In 2002 then Deputy First Minister Jim Wallace introduced a proposal to outlaw the smacking of any child under the age of three, as part of the wide-ranging Criminal Justice Bill.  However, it was not to be. Instead of introducing clarity which protected every child from all forms of assault, the Bill ended up including a fudge as the politicians of the day debated whether it was ok if a child was hit on the legs but not the arm, or how bad the bruising on a child’s would have to be for it to be outlawed. 

 

Despite the setback of the Criminal Justice Scotland Bill campaigners continued in their unwavering determination to end physical punishment. 
In 2015 the Herald published a front page exclusive, based on a review of the international evidence on physical punishment commissioned by ourselves, Barnardo’s Scotland, NSPCC Scotland and the Children and Young People’s Commissioner. The study by University College London found that the evidence that children were harmed by physical punishment was unequivocal. The accompanying editorial concluded that “Parenting is one of the most difficult jobs any of us will do. Outlawing smacking, if handled the right way, could make it easier not harder.” 

 

The research provided the catalyst for the three charities and the Commissioner to build a new campaign to finally bring an end to the physical punishment of children, which has had the voices of children, families and civic society at its heart  Since 2015 hundreds of voices including the Children’s Parliament, the Scottish Youth Parliament ,the congregation of the Church of Scotland and the Federation of Public Health have joined us. Lots of little actions have created a clamour for change on behalf of Scotland’s children and families.  Sitting with children in the Chamber yesterday, I felt proud and inspired of the country they will grow up in.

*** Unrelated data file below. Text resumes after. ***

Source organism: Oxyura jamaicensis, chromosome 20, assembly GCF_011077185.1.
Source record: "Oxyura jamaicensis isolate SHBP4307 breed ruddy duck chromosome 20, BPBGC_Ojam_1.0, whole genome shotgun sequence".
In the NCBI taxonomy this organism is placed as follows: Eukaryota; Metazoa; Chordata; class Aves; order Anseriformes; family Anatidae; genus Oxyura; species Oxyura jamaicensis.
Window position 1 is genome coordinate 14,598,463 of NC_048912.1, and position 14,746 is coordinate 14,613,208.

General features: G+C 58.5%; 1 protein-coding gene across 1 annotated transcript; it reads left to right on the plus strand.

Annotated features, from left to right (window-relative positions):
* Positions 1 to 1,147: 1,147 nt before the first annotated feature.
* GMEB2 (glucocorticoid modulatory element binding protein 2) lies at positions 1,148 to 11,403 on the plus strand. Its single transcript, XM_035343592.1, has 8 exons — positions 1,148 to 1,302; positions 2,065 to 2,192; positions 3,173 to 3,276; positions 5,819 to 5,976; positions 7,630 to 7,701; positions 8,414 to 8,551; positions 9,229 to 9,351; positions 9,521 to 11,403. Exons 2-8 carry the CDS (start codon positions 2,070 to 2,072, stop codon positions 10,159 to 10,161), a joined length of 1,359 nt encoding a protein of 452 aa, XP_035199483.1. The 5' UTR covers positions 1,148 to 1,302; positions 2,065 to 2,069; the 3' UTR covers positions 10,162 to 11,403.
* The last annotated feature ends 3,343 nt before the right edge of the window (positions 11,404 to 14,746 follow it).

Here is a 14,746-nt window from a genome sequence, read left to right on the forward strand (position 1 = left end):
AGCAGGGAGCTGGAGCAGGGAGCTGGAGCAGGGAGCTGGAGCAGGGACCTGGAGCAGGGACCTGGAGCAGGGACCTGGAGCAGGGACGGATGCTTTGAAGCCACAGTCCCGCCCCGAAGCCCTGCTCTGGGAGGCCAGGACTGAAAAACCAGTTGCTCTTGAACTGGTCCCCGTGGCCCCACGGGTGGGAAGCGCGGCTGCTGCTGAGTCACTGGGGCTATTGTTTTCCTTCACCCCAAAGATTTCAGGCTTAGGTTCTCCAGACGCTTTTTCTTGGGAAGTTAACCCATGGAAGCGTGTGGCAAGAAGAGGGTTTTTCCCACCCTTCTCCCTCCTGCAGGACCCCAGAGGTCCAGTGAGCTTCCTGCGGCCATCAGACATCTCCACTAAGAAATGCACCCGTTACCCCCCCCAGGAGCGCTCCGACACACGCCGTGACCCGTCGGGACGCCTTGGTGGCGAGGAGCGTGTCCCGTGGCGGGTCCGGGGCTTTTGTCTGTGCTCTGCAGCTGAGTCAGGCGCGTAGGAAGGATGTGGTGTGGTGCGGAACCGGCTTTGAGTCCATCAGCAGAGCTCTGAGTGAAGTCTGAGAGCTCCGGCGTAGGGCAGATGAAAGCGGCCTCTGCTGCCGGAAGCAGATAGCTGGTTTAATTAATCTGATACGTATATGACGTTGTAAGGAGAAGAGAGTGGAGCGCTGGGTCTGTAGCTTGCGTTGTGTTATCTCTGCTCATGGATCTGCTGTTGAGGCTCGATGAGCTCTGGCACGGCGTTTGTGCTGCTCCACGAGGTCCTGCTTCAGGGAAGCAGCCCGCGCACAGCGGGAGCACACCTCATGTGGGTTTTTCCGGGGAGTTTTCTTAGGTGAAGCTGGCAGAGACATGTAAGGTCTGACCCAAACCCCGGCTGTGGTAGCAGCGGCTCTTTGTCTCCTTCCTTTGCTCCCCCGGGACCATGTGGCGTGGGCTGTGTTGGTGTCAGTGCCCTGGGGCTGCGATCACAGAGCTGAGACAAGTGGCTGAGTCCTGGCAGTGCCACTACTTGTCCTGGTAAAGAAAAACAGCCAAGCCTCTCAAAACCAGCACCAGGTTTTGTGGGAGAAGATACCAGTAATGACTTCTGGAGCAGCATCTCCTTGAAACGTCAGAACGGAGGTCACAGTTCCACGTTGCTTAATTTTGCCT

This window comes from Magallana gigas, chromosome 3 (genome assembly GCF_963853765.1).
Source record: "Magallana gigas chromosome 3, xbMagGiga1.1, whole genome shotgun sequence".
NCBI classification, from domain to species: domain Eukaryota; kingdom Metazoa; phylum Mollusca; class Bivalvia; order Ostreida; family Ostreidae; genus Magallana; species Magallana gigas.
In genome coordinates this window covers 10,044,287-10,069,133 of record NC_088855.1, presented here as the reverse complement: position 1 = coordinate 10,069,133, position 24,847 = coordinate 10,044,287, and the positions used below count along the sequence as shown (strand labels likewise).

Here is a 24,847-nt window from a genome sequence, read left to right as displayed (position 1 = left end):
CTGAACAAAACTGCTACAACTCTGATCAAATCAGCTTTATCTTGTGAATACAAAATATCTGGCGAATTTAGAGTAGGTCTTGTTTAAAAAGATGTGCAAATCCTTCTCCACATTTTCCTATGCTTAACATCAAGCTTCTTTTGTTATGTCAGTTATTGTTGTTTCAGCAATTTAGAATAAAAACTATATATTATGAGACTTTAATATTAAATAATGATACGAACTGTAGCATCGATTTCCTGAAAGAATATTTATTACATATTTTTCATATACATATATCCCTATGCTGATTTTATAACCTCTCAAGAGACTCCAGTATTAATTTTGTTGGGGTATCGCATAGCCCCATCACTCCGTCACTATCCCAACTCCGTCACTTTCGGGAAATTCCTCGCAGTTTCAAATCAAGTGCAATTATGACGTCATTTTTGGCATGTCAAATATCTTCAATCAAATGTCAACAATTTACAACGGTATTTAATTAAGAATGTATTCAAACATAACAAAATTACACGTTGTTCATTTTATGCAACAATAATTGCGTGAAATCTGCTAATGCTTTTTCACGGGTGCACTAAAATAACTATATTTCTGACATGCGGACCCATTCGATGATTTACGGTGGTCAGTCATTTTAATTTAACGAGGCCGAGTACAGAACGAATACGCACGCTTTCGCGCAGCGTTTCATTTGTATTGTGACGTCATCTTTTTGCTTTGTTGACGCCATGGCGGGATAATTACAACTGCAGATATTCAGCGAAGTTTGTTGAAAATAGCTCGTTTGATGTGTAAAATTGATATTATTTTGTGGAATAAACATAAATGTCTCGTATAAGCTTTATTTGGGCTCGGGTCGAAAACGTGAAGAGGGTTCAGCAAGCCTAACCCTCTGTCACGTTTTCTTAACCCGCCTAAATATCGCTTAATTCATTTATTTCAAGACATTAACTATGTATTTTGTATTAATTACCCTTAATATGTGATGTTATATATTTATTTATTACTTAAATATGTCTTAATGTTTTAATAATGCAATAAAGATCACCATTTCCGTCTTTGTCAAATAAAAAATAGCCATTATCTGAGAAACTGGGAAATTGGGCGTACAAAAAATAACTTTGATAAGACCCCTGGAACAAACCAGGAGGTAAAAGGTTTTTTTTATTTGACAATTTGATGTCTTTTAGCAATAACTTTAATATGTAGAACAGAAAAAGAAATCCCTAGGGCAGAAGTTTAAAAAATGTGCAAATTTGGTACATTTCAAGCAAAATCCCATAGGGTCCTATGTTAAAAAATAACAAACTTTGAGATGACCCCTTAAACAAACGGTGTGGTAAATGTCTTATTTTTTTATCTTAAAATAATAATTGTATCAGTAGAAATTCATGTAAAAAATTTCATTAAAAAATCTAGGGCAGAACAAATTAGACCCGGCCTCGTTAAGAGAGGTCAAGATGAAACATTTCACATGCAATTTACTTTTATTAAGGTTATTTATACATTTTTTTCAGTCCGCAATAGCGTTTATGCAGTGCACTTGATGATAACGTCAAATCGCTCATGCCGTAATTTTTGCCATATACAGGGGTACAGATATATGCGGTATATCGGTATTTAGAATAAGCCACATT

Thanks to the clear-sightedness and courage of our politicians, particularly John Finnie and the Scottish Green Party, they are assured that every future generation of children will be protected from any and all levels of physical violence."

 

 

Mary Glasgow
Chief Executive
Children 1st, Scotland’s national children’s charity

 

The Children (Equal Protection from Assault) Scotland Act will come into force next month on 7th November 2020 and we are working closely with the Scottish Government and partners to ensure there is support available for families.
Our Children 1st Parentline service is here for any family who is struggling and needs help or support with any issue that affects their children.